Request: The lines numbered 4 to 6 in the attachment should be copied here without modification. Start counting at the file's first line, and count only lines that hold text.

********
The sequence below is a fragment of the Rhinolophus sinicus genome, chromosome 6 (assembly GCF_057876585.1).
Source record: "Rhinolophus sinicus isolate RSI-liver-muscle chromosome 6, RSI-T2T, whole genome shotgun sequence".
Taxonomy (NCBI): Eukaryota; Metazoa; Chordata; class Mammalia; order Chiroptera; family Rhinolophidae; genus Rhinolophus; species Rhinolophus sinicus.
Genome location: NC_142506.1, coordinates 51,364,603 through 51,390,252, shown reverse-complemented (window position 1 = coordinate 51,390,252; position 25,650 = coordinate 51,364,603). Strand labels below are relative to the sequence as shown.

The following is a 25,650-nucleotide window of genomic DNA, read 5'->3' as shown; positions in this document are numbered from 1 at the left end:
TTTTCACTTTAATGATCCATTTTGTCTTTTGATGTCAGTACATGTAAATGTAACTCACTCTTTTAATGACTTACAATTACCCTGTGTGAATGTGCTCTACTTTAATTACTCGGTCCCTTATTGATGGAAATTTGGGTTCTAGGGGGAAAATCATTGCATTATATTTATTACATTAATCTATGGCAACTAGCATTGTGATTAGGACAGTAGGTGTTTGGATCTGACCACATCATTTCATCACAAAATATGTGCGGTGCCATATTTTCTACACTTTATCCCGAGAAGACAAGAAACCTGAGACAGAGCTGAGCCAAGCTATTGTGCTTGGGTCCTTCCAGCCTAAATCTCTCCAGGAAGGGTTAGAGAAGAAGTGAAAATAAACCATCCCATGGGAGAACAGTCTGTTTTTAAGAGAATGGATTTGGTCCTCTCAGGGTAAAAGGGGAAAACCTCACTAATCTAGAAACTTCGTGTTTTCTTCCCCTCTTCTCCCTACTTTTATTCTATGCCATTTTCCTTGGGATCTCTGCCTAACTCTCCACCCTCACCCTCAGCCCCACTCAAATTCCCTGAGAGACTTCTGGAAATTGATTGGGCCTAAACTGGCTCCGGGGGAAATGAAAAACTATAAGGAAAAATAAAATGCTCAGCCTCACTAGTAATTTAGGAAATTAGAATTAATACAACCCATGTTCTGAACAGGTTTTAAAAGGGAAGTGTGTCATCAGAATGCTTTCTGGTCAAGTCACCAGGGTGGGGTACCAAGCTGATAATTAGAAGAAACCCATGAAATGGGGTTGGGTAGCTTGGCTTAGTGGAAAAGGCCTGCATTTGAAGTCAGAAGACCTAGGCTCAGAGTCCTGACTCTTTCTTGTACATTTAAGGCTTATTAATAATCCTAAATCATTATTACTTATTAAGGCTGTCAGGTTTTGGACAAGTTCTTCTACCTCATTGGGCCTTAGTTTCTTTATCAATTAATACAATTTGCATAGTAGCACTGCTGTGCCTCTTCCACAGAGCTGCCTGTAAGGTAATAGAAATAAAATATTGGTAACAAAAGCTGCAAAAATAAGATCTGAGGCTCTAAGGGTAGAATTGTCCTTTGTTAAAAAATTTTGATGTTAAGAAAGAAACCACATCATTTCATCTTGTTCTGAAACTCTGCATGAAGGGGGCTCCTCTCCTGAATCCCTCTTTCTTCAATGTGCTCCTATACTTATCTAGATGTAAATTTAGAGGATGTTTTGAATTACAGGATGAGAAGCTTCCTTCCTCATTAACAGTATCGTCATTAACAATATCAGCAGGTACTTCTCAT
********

Genome location: NC_142506.1, coordinates 51,364,603 through 51,390,252, shown reverse-complemented (window position 1 = coordinate 51,390,252; position 25,650 = coordinate 51,364,603). Strand labels below are relative to the sequence as shown.

The following is a 25,650-nucleotide window of genomic DNA, read 5'->3' as shown; positions in this document are numbered from 1 at the left end:
TTTTCACTTTAATGATCCATTTTGTCTTTTGATGTCAGTACATGTAAATGTAACTCACTCTTTTAATGACTTACAATTACCCTGTGTGAATGTGCTCTACTTTAATTACTCGGTCCCTTATTGATGGAAATTTGGGTTCTAGGGGGAAAATCATTGCATTATATTTATTACATTAATCTATGGCAACTAGCATTGTGATTAGGACAGTAGGTGTTTGGATCTGACCACATCATTTCATCACAAAATATGTGCGGTGCCATATTTTCTACACTTTATCCCGAGAAGACAAGAAACCTGAGACAGAGCTGAGCCAAGCTATTGTGCTTGGGTCCTTCCAGCCTAAATCTCTCCAGGAAGGGTTAGAGAAGAAGTGAAAATAAACCATCCCATGGGAGAACAGTCTGTTTTTAAGAGAATGGATTTGGTCCTCTCAGGGTAAAAGGGGAAAACCTCACTAATCTAGAAACTTCGTGTTTTCTTCCCCTCTTCTCCCTACTTTTATTCTATGCCATTTTCCTTGGGATCTCTGCCTAACTCTCCACCCTCACCCTCAGCCCCACTCAAATTCCCTGAGAGACTTCTGGAAATTGATTGGGCCTAAACTGGCTCCGGGGGAAATGAAAAACTATAAGGAAAAATAAAATGCTCAGCCTCACTAGTAATTTAGGAAATTAGAATTAATACAACCCATGTTCTGAACAGGTTTTAAAAGGGAAGTGTGTCATCAGAATGCTTTCTGGTCAAGTCACCAGGGTGGGGTACCAAGCTGATAATTAGAAGAAACCCATGAAATGGGGTTGGGTAGCTTGGCTTAGTGGAAAAGGCCTGCATTTGAAGTCAGAAGACCTAGGCTCAGAGTCCTGACTCTTTCTTGTACATTTAAGGCTTATTAATAATCCTAAATCATTATTACTTATTAAGGCTGTCAGGTTTTGGACAAGTTCTTCTACCTCATTGGGCCTTAGTTTCTTTATCAATTAATACAATTTGCATAGTAGCACTGCTGTGCCTCTTCCACAGAGCTGCCTGTAAGGTAATAGAAATAAAATATTGGTAACAAAAGCTGCAAAAATAAGATCTGAGGCTCTAAGGGTAGAATTGTCCTTTGTTAAAAAATTTTGATGTTAAGAAAGAAACCACATCATTTCATCTTGTTCTGAAACTCTGCATGAAGGGGGCTCCTCTCCTGAATCCCTCTTTCTTCAATGTGCTCCTATACTTATCTAGATGTAAATTTAGAGGATGTTTTGAATTACAGGATGAGAAGCTTCCTTCCTCATTAACAGTATCGTCATTAACAATATCAGCAGGTACTTCTCAT